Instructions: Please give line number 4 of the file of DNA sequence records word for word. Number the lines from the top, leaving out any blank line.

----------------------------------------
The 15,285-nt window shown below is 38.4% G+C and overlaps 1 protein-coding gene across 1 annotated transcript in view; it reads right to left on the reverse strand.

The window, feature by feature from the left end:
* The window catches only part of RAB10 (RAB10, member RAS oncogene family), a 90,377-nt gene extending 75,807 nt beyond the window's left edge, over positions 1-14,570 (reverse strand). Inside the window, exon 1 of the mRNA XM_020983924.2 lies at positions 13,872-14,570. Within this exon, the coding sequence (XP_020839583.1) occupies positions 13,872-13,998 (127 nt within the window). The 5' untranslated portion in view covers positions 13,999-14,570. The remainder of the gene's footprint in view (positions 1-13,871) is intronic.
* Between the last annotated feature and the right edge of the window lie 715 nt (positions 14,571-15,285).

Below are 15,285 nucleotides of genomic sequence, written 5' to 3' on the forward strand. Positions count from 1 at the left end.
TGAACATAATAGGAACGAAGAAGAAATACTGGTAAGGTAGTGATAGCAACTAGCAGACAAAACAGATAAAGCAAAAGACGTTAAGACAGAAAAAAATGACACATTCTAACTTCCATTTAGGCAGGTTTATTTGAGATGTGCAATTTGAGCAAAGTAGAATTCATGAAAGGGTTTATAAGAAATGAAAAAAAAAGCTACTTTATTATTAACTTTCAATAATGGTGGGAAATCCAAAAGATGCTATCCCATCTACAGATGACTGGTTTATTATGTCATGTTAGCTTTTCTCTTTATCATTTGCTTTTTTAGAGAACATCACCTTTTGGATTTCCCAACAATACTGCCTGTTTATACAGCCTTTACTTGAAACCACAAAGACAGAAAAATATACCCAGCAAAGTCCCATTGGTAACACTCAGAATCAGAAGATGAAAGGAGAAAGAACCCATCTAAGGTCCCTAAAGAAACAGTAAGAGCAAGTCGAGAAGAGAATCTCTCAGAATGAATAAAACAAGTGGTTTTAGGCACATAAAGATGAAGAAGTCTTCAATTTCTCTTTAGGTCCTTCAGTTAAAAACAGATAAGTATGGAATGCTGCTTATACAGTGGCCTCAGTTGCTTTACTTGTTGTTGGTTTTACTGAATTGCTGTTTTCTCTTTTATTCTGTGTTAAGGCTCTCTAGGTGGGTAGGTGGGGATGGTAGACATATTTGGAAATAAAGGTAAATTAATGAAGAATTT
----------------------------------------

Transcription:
* Between the last annotated feature and the right edge of the window lie 715 nt (positions 14,571-15,285).